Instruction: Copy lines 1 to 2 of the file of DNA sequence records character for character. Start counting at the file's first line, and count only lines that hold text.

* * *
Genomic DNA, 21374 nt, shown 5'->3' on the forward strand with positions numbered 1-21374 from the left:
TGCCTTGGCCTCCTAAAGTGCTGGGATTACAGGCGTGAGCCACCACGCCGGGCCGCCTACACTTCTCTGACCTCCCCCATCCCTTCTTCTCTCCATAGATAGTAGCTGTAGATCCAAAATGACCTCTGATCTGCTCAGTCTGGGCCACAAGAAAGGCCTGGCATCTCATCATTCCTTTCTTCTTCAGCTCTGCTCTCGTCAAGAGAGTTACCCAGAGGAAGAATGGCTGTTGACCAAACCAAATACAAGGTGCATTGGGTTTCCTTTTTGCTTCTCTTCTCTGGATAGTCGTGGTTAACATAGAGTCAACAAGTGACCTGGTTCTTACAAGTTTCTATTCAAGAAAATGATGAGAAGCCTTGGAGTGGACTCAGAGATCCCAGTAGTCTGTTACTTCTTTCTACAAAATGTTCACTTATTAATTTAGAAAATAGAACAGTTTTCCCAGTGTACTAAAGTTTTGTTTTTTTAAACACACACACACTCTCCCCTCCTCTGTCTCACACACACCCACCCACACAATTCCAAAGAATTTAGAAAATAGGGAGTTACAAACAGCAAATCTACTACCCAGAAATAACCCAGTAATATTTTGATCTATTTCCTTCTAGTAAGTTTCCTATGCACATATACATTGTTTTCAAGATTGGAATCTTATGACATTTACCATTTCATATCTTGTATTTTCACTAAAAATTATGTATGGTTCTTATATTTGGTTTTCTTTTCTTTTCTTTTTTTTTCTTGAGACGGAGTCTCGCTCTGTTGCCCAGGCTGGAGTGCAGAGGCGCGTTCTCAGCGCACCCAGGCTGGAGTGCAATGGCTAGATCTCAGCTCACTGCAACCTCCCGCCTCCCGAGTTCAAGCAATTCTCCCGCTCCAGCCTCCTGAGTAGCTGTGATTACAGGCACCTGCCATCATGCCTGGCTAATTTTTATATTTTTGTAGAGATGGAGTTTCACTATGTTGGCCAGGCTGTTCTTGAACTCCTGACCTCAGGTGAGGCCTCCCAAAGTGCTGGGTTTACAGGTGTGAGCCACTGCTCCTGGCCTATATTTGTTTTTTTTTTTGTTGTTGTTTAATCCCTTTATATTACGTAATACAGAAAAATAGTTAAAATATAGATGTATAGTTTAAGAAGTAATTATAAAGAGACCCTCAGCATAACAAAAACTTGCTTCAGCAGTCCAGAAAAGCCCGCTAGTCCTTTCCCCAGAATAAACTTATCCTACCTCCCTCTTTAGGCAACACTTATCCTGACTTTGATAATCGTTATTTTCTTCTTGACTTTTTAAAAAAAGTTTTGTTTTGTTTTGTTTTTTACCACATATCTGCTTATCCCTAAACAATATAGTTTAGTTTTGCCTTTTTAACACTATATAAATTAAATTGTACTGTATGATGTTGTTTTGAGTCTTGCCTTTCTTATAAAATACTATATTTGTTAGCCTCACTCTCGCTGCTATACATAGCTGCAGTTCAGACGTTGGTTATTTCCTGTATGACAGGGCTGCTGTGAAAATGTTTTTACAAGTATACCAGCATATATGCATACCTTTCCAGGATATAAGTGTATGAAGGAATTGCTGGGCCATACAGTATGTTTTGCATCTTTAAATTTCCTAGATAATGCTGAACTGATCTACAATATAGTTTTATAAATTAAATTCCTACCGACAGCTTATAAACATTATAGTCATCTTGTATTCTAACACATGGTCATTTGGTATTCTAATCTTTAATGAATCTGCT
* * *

Genomic DNA, 21374 nt, shown 5'->3' on the forward strand with positions numbered 1-21374 from the left:
TGCCTTGGCCTCCTAAAGTGCTGGGATTACAGGCGTGAGCCACCACGCCGGGCCGCCTACACTTCTCTGACCTCCCCCATCCCTTCTTCTCTCCATAGATAGTAGCTGTAGATCCAAAATGACCTCTGATCTGCTCAGTCTGGGCCACAAGAAAGGCCTGGCATCTCATCATTCCTTTCTTCTTCAGCTCTGCTCTCGTCAAGAGAGTTACCCAGAGGAAGAATGGCTGTTGACCAAACCAAATACAAGGTGCATTGGGTTTCCTTTTTGCTTCTCTTCTCTGGATAGTCGTGGTTAACATAGAGTCAACAAGTGACCTGGTTCTTACAAGTTTCTATTCAAGAAAATGATGAGAAGCCTTGGAGTGGACTCAGAGATCCCAGTAGTCTGTTACTTCTTTCTACAAAATGTTCACTTATTAATTTAGAAAATAGAACAGTTTTCCCAGTGTACTAAAGTTTTGTTTTTTTAAACACACACACACTCTCCCCTCCTCTGTCTCACACACACCCACCCACACAATTCCAAAGAATTTAGAAAATAGGGAGTTACAAACAGCAAATCTACTACCCAGAAATAACCCAGTAATATTTTGATCTATTTCCTTCTAGTAAGTTTCCTATGCACATATACATTGTTTTCAAGATTGGAATCTTATGACATTTACCATTTCATATCTTGTATTTTCACTAAAAATTATGTATGGTTCTTATATTTGGTTTTCTTTTCTTTTCTTTTTTTTTCTTGAGACGGAGTCTCGCTCTGTTGCCCAGGCTGGAGTGCAGAGGCGCGTTCTCAGCGCACCCAGGCTGGAGTGCAATGGCTAGATCTCAGCTCACTGCAACCTCCCGCCTCCCGAGTTCAAGCAATTCTCCCGCTCCAGCCTCCTGAGTAGCTGTGATTACAGGCACCTGCCATCATGCCTGGCTAATTTTTATATTTTTGTAGAGATGGAGTTTCACTATGTTGGCCAGGCTGTTCTTGAACTCCTGACCTCAGGTGAGGCCTCCCAAAGTGCTGGGTTTACAGGTGTGAGCCACTGCTCCTGGCCTATATTTGTTTTTTTTTTTGTTGTTGTTTAATCCCTTTATATTACGTAATACAGAAAAATAGTTAAAATATAGATGTATAGTTTAAGAAGTAATTATAAAGAGACCCTCAGCATAACAAAAACTTGCTTCAGCAGTCCAGAAAAGCCCGCTAGTCCTTTCCCCAGAATAAACTTATCCTACCTCCCTCTTTAGGCAACACTTATCCTGACTTTGATAATCGTTATTTTCTTCTTGACTTTTTAAAAAAAGTTTTGTTTTGTTTTGTTTTTTACCACATATCTGCTTATCCCTAAACAATATAGTTTAGTTTTGCCTTTTTAACACTATATAAATTAAATTGTACTGTATGATGTTGTTTTGAGTCTTGCCTTTCTTATAAAATACTATATTTGTTAGCCTCACTCTCGCTGCTATACATAGCTGCAGTTCAGACGTTGGTTATTTCCTGTATGACAGGGCTGCTGTGAAAATGTTTTTACAAGTATACCAGCATATATGCATACCTTTCCAGGATATAAGTGTATGAAGGAATTGCTGGGCCATACAGTATGTTTTGCATCTTTAAATTTCCTAGATAATGCTGAACTGATCTACAATATAGTTTTATAAATTAAATTCCTACCGACAGCTTATAAACATTATAGTCATCTTGTATTCTAACACATGGTCATTTGGTATTCTAATCTTTAATGAATCTGCT